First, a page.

Students had the chance to ask questions, voice concerns and snack on some free pizza at the “VP Chat with Victor Ramos,” hosted by the Lancaster SGA on Oct. 6. Ramos, who is in his third year as vice president of the Lancaster and Lebanon campuses, introduced himself and Dean of Academic Affairs Mike Corradino, who Ramos invited to help answer students’ questions.
Students sought help for problems with their virtual learning classes, concerns about professors and the lack of materials in the biology room of the tutoring center. Ideas for future improvement included more counseling options, a request for student lockers, and even to have pineapple juice available for purchase on campus.
“At the end of the day, we can’t improve on things we don’t know about,” Ramos said, as he took notes and listened to students’ questions. When he responded to students, he spoke in a calm voice and had an easy grin.
“He definitely tries to be supportive of the student body,” Miles Breisch, a second-semester student at HACC and the president of the Environmental Science Club who came for the pizza and soda and stayed for a short time, said of Ramos.
Diane Bennett, a student in her third year at HACC and an SGA senator, was concerned about the condition of the anatomical models in the tutoring center.
“They are beat up and I can’t tell the difference between the deltoid and the gluteus maximus,” she said. “Health Science is one of the biggest majors at HACC.”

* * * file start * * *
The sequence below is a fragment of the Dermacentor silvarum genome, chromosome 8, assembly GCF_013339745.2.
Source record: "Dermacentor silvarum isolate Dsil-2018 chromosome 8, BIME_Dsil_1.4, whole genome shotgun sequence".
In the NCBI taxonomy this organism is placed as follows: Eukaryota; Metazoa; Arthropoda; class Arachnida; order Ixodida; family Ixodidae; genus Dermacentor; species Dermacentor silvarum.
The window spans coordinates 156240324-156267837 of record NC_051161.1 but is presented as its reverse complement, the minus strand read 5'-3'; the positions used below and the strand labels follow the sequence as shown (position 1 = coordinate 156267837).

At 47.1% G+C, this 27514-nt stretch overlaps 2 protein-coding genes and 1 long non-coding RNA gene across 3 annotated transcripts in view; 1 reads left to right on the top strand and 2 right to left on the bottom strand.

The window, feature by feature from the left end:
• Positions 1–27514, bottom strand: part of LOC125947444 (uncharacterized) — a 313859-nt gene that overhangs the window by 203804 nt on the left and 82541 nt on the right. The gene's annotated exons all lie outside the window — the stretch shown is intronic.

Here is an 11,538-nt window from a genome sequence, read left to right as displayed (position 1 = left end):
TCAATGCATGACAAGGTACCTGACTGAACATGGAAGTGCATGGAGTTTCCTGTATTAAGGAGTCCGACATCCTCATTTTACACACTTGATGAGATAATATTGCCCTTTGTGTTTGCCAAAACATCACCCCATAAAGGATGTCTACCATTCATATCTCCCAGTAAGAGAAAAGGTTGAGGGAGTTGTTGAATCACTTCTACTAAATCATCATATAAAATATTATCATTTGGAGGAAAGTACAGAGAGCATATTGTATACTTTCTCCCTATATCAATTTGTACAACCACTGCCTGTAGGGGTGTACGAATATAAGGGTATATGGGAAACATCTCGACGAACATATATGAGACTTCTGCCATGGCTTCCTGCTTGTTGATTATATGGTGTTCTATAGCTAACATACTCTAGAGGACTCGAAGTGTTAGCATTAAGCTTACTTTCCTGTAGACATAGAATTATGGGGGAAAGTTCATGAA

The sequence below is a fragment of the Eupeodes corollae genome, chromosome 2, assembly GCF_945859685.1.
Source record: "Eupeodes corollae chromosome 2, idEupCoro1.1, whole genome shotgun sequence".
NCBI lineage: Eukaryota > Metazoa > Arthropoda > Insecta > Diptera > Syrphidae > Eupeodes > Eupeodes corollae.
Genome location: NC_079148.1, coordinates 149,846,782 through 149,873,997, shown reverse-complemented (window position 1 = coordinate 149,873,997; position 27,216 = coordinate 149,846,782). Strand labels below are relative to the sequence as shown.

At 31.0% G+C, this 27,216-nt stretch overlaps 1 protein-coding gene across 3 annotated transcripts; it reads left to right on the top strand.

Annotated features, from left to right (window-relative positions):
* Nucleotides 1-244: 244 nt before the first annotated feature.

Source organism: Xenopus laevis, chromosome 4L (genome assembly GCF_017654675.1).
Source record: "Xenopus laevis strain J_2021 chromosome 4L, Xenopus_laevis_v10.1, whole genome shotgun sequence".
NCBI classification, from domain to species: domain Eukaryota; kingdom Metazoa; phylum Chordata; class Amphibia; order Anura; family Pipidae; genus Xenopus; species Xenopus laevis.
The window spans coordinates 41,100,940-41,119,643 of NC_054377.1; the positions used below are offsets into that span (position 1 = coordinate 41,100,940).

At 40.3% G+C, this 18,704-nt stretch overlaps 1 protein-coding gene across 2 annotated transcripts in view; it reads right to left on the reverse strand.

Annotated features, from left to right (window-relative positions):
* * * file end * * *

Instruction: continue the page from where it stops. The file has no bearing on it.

Every student going into a health science career has to pass anatomy and physiology class, she explained. Students only have three hours a week to use the materials in the lab and the models in the tutoring center she has to use to study outside of lab hours are falling apart.
“How can you expect us to learn when we don’t have the materials we need?” Bennett asked.
Bennett and other students also wondered why faculty don’t show up to more of the small events that the SGA plans.
Ramos said that faculty members often cannot attend because their primary focus is on teaching and holding office hours for students.
Corradino, who sat in the windowsill to provide seats for the students, recommended personally inviting faculty in a face-to-face interaction. “Don’t underestimate how powerful that is,” he said.
Hyein Hong, an exchange student from South Korea in her fourth semester at HACC, was dissatisfied with the answer from Ramos and Corradino, agreeing with Bennett that more faculty should attend student events.
“I want them to participate in minor events with the SGA and Student Programming Board,” explained Hong, who also serves as the SGA treasurer.
Students walked in and out during the chat, getting in on the discussion for an hour.
“We are always open for a conversation,” Ramos concluded, adding “We are here for you.”